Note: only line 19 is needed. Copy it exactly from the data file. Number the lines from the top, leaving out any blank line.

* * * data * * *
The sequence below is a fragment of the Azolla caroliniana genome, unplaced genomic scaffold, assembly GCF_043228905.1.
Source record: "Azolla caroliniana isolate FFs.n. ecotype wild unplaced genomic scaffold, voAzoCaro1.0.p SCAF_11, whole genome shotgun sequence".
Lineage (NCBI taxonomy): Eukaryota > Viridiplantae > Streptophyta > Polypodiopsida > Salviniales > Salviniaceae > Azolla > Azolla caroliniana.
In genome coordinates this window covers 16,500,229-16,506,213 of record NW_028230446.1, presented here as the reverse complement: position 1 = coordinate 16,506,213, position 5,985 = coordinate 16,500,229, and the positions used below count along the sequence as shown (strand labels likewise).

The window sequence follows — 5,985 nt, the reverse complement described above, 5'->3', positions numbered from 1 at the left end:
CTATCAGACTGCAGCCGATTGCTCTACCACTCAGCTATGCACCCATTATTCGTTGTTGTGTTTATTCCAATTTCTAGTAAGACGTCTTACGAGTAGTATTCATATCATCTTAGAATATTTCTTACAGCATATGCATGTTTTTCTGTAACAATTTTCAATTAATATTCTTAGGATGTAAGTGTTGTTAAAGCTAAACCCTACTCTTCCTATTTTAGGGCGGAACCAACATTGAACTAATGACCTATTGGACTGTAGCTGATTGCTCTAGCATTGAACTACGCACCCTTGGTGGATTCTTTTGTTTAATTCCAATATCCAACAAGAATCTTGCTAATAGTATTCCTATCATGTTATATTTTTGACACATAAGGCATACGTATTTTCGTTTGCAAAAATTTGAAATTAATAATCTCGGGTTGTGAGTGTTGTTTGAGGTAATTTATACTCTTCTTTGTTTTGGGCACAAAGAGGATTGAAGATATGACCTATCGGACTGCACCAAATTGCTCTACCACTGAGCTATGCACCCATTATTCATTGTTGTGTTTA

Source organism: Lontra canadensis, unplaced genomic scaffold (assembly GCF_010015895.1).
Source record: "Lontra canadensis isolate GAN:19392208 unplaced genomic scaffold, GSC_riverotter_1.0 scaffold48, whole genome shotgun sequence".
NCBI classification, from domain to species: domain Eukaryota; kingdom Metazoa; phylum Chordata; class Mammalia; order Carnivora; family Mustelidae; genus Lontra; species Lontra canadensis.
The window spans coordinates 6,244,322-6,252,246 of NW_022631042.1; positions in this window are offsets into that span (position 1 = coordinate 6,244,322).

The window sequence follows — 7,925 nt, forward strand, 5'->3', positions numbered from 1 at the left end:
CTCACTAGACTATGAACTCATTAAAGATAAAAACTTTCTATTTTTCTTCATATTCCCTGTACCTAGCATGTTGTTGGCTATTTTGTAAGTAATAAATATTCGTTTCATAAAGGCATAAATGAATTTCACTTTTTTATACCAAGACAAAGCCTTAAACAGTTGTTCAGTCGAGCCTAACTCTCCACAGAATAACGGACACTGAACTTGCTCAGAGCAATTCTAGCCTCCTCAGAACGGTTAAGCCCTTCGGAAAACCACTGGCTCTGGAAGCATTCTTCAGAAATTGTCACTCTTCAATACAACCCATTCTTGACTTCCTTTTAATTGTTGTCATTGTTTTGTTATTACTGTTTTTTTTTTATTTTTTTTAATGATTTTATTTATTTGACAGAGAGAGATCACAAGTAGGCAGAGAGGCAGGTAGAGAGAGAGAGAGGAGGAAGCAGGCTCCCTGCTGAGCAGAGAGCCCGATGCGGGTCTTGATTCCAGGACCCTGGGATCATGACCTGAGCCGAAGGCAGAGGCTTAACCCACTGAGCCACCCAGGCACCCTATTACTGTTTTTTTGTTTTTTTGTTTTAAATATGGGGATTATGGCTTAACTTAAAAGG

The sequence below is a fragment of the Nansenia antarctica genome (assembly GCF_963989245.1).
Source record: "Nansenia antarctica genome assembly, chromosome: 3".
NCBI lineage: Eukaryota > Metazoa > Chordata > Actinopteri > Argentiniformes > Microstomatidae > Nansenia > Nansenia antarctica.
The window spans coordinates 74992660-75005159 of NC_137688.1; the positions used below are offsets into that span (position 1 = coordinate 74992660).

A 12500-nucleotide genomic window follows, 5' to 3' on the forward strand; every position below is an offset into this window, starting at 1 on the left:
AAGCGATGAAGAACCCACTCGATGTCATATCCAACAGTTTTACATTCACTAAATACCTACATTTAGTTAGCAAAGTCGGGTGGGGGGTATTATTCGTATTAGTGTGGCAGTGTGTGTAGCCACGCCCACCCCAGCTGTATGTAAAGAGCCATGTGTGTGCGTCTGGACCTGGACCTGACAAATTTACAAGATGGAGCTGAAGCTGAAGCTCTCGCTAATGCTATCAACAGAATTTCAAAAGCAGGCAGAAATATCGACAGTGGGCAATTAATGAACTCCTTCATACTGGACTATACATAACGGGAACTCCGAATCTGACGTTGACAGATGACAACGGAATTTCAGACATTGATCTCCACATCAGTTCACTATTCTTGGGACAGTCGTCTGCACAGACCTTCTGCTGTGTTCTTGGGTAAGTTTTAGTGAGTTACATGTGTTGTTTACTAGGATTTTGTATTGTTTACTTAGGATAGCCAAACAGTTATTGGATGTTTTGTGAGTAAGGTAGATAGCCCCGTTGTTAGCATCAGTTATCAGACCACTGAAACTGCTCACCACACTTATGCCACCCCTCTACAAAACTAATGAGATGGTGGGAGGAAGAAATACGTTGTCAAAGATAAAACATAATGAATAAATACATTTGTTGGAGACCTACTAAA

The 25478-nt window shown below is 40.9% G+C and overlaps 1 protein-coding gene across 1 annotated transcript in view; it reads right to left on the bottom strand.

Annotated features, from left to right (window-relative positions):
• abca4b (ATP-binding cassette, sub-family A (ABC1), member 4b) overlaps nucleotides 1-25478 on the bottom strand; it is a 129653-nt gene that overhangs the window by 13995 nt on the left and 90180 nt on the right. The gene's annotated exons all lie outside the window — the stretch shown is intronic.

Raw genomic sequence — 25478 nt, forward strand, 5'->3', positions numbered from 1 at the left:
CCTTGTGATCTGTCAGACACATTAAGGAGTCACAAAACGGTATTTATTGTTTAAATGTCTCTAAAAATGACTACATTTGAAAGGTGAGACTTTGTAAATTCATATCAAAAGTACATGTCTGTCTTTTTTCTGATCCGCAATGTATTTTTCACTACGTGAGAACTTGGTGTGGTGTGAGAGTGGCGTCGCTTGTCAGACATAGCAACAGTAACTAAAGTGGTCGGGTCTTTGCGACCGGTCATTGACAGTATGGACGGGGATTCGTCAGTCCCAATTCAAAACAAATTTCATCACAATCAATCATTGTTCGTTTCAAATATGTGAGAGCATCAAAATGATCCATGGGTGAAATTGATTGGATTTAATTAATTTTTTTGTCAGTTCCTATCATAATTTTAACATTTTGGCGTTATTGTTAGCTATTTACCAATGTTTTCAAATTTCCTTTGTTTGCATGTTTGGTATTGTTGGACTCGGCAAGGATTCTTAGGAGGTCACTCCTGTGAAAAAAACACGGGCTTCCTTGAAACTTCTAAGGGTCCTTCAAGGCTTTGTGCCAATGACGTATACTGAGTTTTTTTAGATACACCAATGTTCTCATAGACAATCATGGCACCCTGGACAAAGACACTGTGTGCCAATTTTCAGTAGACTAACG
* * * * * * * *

The 25478-nt window shown below is 40.9% G+C and overlaps 1 protein-coding gene across 1 annotated transcript in view; it reads right to left on the bottom strand.